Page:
Kerry tries on a strait-jacket.

A mostly political Weblog.
Oct. 12 2004 1:59 AM

Kausfiles, Island of Calm

Plus, Kerry tries on a strait-jacket.

Should Kerry take a dive in Colorado? Ron Brownstein notes that as Kerry becomes competitive in the state, Colorado Democrats are tempted to vote against the state initiative that would award Kerry a proportional share of Colorado's nine electoral votes even if he loses. After all, why should Dems settle for a proportional share if they can win all nine? But that's a risky calculation: If the initiative passes and is upheld, Kerry would almost certainly get four of the nine electoral votes even if he loses the state. If the initiative fails--in part because Dems think Kerry might win--and then Kerry loses the state by a hair, he winds up with zero. It could theoretically be smarter for him to settle for a sure 4 --losing to Bush in the state but winning the initiative--than to go for all 9. ... Of course, Kerry would have to factor in uncertainty about whether the initiative will be upheld in court. The "sure 4" wouldn't be all that sure. Prof. Hasen explains why here. ... 4:52 P.M.

Kerry puts on the strait-jacket: Kerry's no-tax-increase-for-people-making-less-than-$200,000 pledge on Friday was more significant, in terms of boxing Kerry in should he win, than has been reflected in the press coverage. USAT's Walter Shapiro points this out:

Now that the Democratic nominee is so locked in, every discussion of the budget deficit, tax reform, Social Security or Medicare in a Kerry White House will pivot around the pledge.

A prime example is that some projected reforms designed to assure the solvency of Social Security include significantly lifting the ceiling on earnings that are subject to the payroll tax, which is currently $87,900 and is only adjusted for inflation. That notion is now permanently off the table unless President Kerry wants to become the Democratic equivalent of George H.W. Bush, who violated his own "Read my lips: No new taxes" 1988 campaign promise.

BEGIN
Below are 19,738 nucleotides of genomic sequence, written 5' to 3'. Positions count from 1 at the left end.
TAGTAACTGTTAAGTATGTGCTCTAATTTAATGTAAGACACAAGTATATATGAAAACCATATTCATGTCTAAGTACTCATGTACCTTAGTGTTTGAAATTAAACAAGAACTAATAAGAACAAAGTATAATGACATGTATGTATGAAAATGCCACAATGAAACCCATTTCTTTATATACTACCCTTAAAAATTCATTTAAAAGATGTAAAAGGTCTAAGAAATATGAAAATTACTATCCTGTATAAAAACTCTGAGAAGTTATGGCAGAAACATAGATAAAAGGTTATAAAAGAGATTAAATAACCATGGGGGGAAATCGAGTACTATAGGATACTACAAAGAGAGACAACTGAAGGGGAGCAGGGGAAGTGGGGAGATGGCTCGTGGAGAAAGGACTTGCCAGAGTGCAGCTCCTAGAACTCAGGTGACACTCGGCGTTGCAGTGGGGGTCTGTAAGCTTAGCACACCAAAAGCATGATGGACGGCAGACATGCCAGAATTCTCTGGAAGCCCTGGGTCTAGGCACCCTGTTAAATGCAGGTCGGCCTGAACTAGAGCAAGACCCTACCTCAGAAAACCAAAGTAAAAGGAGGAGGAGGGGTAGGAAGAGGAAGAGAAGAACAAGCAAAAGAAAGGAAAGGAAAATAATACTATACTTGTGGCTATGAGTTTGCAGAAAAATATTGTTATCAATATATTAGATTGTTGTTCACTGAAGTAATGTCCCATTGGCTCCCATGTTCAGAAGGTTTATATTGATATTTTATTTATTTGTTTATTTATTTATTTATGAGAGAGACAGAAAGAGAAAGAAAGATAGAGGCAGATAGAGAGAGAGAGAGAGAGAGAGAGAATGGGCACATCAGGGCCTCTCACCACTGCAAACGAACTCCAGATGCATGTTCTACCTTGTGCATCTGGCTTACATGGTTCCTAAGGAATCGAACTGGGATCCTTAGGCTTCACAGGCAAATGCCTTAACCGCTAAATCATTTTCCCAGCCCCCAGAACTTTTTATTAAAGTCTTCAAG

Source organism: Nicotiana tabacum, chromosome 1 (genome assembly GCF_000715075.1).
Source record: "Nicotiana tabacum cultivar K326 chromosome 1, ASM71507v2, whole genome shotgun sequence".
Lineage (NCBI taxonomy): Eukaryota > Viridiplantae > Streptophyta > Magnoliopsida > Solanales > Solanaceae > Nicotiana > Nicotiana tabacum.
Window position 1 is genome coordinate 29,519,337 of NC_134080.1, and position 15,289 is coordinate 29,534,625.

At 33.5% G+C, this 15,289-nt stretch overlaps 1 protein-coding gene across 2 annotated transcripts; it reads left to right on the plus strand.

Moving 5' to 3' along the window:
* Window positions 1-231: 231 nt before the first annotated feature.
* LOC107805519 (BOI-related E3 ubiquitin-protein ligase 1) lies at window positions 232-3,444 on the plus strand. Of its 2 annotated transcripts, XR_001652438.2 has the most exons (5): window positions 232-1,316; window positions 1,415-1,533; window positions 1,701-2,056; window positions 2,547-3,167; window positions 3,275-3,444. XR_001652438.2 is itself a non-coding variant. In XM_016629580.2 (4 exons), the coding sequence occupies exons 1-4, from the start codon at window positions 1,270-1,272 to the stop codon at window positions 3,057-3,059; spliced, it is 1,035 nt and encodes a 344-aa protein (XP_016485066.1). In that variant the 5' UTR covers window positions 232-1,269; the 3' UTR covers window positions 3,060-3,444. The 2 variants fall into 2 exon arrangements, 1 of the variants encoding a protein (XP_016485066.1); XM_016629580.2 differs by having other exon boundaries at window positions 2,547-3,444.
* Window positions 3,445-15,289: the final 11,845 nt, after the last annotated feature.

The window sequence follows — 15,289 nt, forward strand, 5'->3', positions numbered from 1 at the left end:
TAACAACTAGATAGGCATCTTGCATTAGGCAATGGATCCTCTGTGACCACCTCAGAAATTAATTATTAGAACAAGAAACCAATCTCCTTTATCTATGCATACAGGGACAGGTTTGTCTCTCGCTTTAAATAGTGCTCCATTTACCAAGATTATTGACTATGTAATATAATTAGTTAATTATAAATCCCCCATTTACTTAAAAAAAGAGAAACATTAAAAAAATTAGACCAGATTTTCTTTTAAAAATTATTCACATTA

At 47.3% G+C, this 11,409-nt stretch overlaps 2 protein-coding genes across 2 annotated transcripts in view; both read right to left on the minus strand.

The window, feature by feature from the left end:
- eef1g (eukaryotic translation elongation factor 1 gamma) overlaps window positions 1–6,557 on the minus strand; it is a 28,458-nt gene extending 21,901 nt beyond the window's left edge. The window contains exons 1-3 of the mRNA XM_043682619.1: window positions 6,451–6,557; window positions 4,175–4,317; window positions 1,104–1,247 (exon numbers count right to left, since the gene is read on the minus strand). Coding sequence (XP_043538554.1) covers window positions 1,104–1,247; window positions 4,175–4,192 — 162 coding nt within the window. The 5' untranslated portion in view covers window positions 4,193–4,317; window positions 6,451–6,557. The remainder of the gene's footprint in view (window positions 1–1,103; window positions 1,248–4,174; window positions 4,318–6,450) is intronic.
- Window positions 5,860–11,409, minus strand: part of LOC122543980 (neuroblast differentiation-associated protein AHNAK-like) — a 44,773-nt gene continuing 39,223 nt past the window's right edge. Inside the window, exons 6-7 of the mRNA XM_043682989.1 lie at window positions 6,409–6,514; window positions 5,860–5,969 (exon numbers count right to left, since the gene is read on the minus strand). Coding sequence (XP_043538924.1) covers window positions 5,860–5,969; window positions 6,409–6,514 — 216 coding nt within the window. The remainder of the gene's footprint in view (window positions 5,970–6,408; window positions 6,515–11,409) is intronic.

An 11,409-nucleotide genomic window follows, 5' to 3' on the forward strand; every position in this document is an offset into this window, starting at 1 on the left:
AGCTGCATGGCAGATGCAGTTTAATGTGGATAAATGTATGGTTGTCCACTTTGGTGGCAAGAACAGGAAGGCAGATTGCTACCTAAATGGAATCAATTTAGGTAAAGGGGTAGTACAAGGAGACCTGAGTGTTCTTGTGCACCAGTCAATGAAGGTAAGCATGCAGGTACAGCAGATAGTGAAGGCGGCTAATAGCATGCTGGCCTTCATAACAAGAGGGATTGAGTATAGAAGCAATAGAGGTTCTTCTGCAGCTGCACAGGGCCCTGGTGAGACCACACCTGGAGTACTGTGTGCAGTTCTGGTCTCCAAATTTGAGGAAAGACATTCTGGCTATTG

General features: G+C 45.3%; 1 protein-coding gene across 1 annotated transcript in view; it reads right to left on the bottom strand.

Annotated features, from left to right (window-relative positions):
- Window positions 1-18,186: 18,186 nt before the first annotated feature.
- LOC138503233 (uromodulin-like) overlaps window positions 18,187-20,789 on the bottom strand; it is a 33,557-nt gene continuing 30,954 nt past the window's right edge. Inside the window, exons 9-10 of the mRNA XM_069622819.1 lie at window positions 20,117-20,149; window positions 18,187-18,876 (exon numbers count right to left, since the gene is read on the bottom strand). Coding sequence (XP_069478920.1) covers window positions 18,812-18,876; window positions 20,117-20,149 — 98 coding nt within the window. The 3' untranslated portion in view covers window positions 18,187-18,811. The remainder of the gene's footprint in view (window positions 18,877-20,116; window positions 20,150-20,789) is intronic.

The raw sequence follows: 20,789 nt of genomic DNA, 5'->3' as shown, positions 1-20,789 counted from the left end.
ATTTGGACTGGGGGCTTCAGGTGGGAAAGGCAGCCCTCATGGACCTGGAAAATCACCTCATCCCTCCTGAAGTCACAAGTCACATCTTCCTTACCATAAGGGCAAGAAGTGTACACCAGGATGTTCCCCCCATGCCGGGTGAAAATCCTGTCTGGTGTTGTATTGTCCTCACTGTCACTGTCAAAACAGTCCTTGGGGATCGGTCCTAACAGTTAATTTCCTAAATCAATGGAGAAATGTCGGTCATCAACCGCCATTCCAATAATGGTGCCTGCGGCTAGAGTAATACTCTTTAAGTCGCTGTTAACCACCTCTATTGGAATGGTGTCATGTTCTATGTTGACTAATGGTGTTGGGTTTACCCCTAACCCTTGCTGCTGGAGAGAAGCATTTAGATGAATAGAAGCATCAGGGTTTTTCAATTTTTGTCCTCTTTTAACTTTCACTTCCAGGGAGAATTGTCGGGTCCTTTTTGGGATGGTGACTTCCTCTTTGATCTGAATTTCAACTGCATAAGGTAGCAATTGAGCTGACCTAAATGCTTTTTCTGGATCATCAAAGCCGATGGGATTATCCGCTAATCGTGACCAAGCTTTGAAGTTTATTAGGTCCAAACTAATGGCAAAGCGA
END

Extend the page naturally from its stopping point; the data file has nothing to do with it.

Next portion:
If I weren't such an ardent Kerry supporter I might also note that Kerry's insta-pledge reflected a potentially disastrous instinctive willingness to pander now and waffle later. But it's getting too close to the election to say things like that. ... P.S.: How will Kerry get out of it? First, he could say he was only talking about income taxes (though the pledge was "I am not going to raise taxes" in response to a question about the entire "tax burden," not just income taxes). Then he could blame his staff! ... Update: Reader C.H. suggests President Kerry could lower some other under-$200,000 taxes to compensate for raising the payroll tax ceiling. I'm not sure that would work--it would be hard to offset the burden for every individual under-$200,000 taxpayer, as opposed to the "under $200,000" group as a whole. But it's a promising potential wriggle-hole. ...

Update: Only kf gives you Walter Shapiro's esprit de l'escalier today! Walter Shapiro emails with a key point:

What I didn't say (mostly because I was writing in a hotel room in
Florida worrying about catching planes, etc.) is that after this pledge, the real debate in a Kerry White House would be between abandoning any domestic spending agenda ... (the only way to make any progress on the defict given Kerry's tax strait-jacket) and abandoning [the] fig leaf of being better than the Republicans on fiscal sanity. [Emphasis added]

11:54 A.M.

Kausfiles, Island of Calm ... Andrew Sullivan's a friend of mine, but he's too excitable! He was too quick to urge the U.S. to go to war with Iraq and too quick to declare that the war he'd urged on us was heading for disaster. Now he's too quick ("Kerry's Momentum: Can Bush Stop It?")  to see a big Kerry win:

Presidential campaigns have issues; and they have candidates; and they have polls. But they also have something intangible called momentum. And that's what John Kerry has right now.

In the eight days since the first debate, you can feel the Democrat slowly gaining what the first president Bush called the "Big Mo."

I agree Kerry did well in both debates. I agree the Bremer admission on troop strength was damaging. I hope Kerry wins. I just don't see the supposed Big New Mo for Kerry showing up in actual polls. Take this one, for instance. It would seem to be going in the wrong direction. I fear Sullivan's British readers have been misinformed. 11:14 P.M.

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